A head-on collision can produce some of the worst injuries imaginable, and at higher speeds, permanent or fatal complications are nearly guaranteed. When vehicles strike each other in the front, the force of the impact is multiplied, and the sudden loss of speed is too much for the human body to handle in most cases. In fact, people can be thrown through the windshield if the force of the impact is strong enough, putting the victim at even greater risk if they are thrown into the road. And when vehicles strike each other in the front, reckless driving is usually the culprit. Under no circumstances should such wrecks occur unless one, or both, drivers are behaving negligently behind the wheel.

WHAT KINDS OF INJURIES CAN RESULT FROM A HEAD-ON COLLISION?

Anyone who has seen one of these wrecks in person knows that they rarely end well. In just a fraction of a second, the two vehicles crumple and warp around each other. Inside are people who may possibly be crushed in the cabin, pinning them against the vehicles’ interior, or shearing off the front and spraying debris everywhere. These wrecks can also flip a vehicle over or push them into a ditch, worsening the situation further.

Extreme physical trauma is common in a head-on collision, and this trauma can result in broken bones, severe lacerations, burns, or internal injuries. These injuries are typically worse if a victim is pinned inside their vehicle or thrown from it. If a victim is pinned, it may take hours to get them out, which may exert crushing pressure on organs or mean greater blood loss. People who are thrown into the road may effectively suffer from a double impact – once during the crash, and a second when they hit the ground. This means even worse trauma, severe friction burns, and horrific secondary injuries if they are struck by a vehicle while lying helpless on the road.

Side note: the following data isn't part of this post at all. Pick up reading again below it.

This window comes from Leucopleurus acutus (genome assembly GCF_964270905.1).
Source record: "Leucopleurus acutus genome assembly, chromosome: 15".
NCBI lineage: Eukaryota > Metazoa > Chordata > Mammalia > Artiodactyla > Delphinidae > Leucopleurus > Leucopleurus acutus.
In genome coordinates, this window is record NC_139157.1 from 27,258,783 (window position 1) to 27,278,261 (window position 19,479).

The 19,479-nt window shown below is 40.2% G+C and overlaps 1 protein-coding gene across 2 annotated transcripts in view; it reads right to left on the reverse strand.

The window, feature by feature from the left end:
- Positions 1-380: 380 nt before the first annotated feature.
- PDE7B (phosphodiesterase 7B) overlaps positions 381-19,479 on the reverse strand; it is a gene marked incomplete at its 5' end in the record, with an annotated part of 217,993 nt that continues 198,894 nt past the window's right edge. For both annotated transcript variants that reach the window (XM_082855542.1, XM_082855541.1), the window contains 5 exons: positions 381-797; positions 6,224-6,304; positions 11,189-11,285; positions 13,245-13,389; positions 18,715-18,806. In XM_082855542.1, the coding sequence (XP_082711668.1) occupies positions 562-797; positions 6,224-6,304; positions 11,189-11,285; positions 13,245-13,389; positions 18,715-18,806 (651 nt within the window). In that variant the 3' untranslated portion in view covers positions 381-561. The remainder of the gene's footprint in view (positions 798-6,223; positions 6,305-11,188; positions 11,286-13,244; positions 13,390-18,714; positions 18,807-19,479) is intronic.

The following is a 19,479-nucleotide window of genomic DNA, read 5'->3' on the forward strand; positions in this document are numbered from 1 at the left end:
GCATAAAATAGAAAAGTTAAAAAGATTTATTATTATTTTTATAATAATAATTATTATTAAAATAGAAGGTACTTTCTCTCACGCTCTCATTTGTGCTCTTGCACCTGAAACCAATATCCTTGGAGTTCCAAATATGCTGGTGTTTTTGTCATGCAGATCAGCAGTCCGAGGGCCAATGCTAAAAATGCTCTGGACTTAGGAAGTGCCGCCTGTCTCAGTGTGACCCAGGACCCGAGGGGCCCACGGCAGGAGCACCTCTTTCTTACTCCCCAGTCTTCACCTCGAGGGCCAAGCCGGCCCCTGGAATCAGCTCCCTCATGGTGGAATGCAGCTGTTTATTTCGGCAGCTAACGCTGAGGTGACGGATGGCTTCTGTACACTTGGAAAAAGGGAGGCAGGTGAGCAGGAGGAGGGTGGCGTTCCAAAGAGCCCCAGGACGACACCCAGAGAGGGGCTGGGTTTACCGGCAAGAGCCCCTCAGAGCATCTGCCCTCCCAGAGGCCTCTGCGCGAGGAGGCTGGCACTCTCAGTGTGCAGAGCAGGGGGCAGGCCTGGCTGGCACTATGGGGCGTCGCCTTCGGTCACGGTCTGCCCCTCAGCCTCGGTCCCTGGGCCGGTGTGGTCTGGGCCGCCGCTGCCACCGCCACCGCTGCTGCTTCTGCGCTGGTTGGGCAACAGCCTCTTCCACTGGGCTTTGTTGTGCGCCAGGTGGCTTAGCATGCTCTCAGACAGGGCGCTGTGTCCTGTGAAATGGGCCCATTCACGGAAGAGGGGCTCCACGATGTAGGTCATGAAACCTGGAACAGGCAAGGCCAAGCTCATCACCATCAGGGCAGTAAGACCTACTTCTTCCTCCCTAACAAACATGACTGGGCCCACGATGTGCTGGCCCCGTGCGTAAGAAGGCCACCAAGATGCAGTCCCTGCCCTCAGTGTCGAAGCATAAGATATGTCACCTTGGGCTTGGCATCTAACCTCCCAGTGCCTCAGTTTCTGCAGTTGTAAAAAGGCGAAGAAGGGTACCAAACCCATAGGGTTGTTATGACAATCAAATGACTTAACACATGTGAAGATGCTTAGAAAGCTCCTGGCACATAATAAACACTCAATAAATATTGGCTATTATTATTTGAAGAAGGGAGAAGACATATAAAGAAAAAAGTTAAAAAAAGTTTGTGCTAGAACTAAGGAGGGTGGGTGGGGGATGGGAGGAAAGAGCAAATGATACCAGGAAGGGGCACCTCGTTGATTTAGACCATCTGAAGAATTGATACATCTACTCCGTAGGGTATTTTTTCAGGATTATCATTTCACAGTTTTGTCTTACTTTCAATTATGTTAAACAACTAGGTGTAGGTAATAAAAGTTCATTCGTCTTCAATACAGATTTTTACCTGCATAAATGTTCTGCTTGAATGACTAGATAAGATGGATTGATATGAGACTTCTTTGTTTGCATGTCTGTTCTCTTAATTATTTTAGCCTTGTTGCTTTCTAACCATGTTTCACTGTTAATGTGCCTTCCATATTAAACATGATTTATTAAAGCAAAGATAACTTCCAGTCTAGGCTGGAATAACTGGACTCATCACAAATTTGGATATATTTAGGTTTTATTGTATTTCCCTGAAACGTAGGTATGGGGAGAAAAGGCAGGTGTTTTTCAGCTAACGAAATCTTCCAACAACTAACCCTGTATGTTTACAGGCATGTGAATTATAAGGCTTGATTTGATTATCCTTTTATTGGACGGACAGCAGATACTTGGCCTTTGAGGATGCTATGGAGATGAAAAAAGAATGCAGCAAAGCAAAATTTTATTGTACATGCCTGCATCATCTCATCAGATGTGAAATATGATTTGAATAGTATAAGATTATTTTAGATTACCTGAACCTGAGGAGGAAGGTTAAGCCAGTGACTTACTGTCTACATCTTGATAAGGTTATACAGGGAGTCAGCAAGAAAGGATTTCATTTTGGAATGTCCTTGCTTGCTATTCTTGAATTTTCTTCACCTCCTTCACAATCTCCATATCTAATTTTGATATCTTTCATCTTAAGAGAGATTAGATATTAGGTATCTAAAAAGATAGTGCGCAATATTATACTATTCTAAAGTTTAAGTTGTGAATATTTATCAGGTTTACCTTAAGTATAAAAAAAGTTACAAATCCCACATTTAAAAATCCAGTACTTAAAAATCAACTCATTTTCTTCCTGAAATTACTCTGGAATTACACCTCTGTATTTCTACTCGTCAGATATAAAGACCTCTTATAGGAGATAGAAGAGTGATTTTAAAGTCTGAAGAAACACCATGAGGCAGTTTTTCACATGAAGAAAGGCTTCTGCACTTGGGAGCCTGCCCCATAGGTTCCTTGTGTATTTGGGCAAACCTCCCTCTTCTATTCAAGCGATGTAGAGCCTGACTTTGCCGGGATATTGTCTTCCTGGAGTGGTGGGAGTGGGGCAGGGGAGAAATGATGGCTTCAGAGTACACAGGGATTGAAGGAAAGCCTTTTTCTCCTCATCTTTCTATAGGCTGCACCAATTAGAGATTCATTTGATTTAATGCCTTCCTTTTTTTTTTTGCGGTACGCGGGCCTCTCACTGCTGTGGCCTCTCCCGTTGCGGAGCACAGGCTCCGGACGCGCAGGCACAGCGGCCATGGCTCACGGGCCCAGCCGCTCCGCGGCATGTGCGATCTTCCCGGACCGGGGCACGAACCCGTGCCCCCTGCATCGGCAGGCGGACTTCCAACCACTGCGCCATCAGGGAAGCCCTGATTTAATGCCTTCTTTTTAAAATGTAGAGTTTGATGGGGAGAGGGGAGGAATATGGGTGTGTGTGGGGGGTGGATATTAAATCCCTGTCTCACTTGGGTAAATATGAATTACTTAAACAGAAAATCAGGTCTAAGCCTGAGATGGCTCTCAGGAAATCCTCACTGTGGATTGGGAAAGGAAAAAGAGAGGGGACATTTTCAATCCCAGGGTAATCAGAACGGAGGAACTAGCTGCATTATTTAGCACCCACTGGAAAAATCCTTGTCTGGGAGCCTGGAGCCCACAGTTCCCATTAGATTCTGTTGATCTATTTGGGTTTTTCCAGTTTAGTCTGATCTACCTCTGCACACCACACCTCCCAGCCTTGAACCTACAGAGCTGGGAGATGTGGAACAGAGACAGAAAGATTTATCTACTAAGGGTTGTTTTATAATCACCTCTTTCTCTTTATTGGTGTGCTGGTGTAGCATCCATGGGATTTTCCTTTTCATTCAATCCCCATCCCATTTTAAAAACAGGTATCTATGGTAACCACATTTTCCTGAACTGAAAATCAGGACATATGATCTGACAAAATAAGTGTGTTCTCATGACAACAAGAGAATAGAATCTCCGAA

The worst injuries, though, often involve the brain and spine. Traumatic brain injuries (TBIs) can range from a simple concussion to extensive lesions across the brain’s surface. During vehicle crashes, TBIs are typically caused by whiplash or when the head strikes the interior of the vehicle. Whiplash occurs when a vehicle experiences sudden deceleration, causing the brain to slide inside the skull and contact its inside surface. This can leave contusions or small tears in brain tissue, both of which can have profound effects on a person’s mental health. Direct trauma, such as debris puncturing the skull, or a skull fracture exposing the brain to injury is often worse, as large areas of the brain may be affected. Damage to the spine is also serious, as cracked vertebrae can leave behind permanent disability or spinal cord injuries.

TBIs resulting from a head-on collision can produce a range of complications, from headaches and nausea to quadriplegia. Motor and speech disorders are common in moderate or severe TBIs, and recovery is typically limited. This means that a victim may never be able to return to their former quality of life.

A head-on collision can bring a victim’s life to a halt, forcing huge medical expenses and lost time from work. Some victims are never able to continue their career and become dependent on others. But with aggressive legal representation, a victim can pursue the justice they are entitled to.